Differentiating between the concepts of Yoga and Mindfulness can often be confusing. Although they are interrelated, they are different from one another. Mindfulness is the practice of being aware. It’s noticing and paying attention to your thoughts, feeling, body and surroundings. It can be practiced wherever, whenever, with whoever, during whatever you’re doing, by showing up and being fully engaged in the here and now. Yoga is a total mind-body workout that combines strengthening and stretching poses with deep breathing and meditation or relaxation. Mindfulness can enrich the practice of yoga, and yoga can nurture and expand mindfulness. Mindfulness can be applied to any situation throughout the day, whereas yoga is used as a specific practice. Research has identified that practicing the combination of yoga and mindfulness has led to benefits in one’s physical development, self-awareness, sensory-awareness, and improved attention in the special need’s population.

1. Physical benefits

• Strength and flexibility: The first thing many people think of when it comes to the benefits of yoga is the physical benefits, such as flexibility and strength. There is noticeable rigidity in movement for many children nowadays, especially those with special needs. With the practice of yoga, they learn to reprogram their bodies with movement, stretching and awareness. The more they practice the more flexible they get, increasing their muscle mass. The physical benefits of yoga assist them in the playground at school and performing better in sporting activities which ultimately has a positive impact on their mental health.

• Resilience: Once a child eventually gets into the physical pose they have been practicing, their confidence and self-esteem skyrockets. It teaches them resilience and the idea that they need to keep trying in order to achieve a goal. By achieving the physical goal, they develop a sense of self-worth and encourages them to try new things with the knowledge that they will fail once, twice or a thousand times before they reach their goal. Therefore, yoga benefits children through training of resilience. Resilience is often limited in special needs individuals, without the right supports or training.

2. Self-awareness

• Bodily awareness: Yoga and Mindfulness also increases the awareness of bodily sensations. When practicing yoga, the teacher will remind the student to bring their attention back to how their body is feeling, back to the breath or back to the senses. This increases their ability to recognise how their body is feeling and their surroundings. This is the first step in identifying how they may be feeling emotionally, what their thoughts may be within that moment and even identify why they may be feeling that way.

• Emotional regulation: With the increased awareness of their bodily sensations and ability to recognise their thoughts and feelings, yoga and mindfulness can assist in improving a child’s ability to regulate their emotions. Children with special needs can find it difficult to regulate their emotions because they struggle to identify their emotions and the reasons behind them. However, if they develop the skill of identification and reasoning, they can develop the skill of regulation and self-control. Yoga and mindfulness have been found the assist in developing these skills in not only children with special needs, but also adolescents and adults with or without special needs.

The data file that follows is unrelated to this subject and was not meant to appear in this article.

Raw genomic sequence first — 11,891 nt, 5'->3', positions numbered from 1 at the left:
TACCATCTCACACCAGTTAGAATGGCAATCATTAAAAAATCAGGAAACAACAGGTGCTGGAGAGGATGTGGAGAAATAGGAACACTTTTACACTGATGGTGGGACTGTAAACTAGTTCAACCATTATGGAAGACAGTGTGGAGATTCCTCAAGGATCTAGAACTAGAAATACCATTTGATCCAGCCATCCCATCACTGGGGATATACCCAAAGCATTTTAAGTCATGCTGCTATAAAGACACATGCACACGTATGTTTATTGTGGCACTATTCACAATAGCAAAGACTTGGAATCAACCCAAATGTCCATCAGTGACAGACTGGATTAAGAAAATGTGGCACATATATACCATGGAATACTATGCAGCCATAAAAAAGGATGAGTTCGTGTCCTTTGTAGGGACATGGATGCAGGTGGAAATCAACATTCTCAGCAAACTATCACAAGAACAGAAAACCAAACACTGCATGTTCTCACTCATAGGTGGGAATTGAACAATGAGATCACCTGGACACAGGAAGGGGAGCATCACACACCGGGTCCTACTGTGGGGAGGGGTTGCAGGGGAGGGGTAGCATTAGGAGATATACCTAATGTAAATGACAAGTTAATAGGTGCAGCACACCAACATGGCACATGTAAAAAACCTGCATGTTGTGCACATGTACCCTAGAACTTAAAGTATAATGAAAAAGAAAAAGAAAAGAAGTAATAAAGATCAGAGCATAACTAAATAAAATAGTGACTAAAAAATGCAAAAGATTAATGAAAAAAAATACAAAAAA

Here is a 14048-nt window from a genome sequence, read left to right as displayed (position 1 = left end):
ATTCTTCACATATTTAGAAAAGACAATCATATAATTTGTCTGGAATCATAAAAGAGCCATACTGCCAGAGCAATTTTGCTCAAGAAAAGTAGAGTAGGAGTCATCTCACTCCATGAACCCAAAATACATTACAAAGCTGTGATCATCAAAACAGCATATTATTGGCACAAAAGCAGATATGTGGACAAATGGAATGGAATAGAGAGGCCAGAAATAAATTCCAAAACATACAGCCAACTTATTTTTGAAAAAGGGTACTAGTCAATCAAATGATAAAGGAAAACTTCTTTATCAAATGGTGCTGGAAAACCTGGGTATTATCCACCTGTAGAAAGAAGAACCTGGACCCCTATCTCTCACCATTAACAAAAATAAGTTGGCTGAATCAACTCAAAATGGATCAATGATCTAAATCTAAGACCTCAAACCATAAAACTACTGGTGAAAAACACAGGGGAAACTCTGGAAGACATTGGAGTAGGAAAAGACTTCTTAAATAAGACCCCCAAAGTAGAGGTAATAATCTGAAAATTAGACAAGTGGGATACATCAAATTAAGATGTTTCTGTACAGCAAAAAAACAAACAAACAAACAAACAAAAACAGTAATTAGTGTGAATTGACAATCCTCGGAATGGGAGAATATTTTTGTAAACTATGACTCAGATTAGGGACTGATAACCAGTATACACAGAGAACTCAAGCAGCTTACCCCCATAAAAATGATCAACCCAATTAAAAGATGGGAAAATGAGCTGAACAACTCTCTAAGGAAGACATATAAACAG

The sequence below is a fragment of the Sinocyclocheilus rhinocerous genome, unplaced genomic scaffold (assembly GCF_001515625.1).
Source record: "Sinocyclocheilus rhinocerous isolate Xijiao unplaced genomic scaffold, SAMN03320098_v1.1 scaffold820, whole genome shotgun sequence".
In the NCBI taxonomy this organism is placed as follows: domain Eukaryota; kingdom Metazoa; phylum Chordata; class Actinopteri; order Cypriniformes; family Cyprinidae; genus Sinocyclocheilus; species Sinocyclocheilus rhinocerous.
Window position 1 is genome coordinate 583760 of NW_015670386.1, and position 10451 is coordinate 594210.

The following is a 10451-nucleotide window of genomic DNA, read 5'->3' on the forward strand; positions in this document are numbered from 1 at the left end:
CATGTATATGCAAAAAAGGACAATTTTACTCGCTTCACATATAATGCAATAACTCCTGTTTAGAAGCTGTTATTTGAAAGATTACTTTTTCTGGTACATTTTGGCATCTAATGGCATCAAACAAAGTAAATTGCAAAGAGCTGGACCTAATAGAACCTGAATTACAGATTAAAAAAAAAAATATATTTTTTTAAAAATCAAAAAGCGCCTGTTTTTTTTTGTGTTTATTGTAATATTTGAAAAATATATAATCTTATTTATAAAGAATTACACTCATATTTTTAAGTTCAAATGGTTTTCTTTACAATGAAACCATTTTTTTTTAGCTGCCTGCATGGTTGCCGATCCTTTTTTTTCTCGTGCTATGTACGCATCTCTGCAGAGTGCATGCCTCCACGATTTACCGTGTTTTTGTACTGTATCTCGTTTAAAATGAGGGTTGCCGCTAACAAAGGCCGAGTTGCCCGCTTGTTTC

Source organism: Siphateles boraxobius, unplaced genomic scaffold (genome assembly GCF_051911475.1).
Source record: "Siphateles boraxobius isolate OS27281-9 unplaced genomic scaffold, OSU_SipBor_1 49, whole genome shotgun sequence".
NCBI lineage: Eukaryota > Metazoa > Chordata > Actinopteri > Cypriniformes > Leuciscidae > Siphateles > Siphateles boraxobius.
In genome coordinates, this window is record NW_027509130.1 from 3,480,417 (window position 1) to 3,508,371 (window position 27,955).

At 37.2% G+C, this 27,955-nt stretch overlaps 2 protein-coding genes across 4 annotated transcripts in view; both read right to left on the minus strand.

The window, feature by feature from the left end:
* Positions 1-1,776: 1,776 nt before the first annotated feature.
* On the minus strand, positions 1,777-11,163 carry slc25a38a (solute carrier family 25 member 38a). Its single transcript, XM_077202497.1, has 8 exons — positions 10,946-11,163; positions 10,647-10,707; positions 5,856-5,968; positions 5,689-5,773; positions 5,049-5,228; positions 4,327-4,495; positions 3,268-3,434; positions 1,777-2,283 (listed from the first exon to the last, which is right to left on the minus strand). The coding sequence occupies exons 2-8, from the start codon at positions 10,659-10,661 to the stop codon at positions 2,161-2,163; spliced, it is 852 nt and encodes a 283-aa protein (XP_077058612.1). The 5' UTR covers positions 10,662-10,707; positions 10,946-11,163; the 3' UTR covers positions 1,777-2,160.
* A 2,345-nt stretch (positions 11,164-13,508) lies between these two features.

3. Sensory needs

• Sensory development is important for all children, particularly those with special needs as it assists them in regulating their emotions. Yoga can assist in sensory regulation as a form of movement. Yoga can vary in yin (low energy) or yang (high energy) or even a mix of both styles and depending on your current need, you can choose what kind of practice you need. However, those with special needs can find it difficult to identify what type of energy they are experiencing, which is why it is important to have the options and observe what kind of energy they are displaying. If they are jumping, running, climbing then perhaps a release of energy by practicing a yang style could be beneficial. If they are laying around, uninterested and lazy, perhaps a yin style would benefit them. If they are displaying both or it is difficult to identify how they are feeling, perhaps a mix of yin and yang is necessary. In this way, they can accept how they are feeling right now, sit with those feelings and let them pass rather than fight against them and try to find an energy they are not currently experiencing.

4. Improved attention

• Given yoga and mindfulness focus heavily on directing our attention to either our body, thoughts or feelings, it has found to also improve an individual’s executive functioning (our attention and memory). Research has found that the practice of mindfulness meditation 10 minutes a day can significantly improve an individual’s ability to attend to a task and increase their ability to retain information in their short-term and long-term memory. Given yoga is a form of mindfulness, it is expected that practicing yoga can also provide a similar benefit also suggested by research.

Overall, the physical, emotional and sensory benefits of Yoga and Mindfulness effect not only the general population but also children with special needs. Yoga and Mindfulness can be used as a useful tool or intervention to assist with sensory needs, self-regulation and behaviours. Why not give it a go these school holidays!

Solutions in Mind are running a 'Lil Yogi's' School Holiday program. Ask in the office, phone (02) 4722 9097, or email This email address is being protected from spambots. You need JavaScript enabled to view it. to find out more!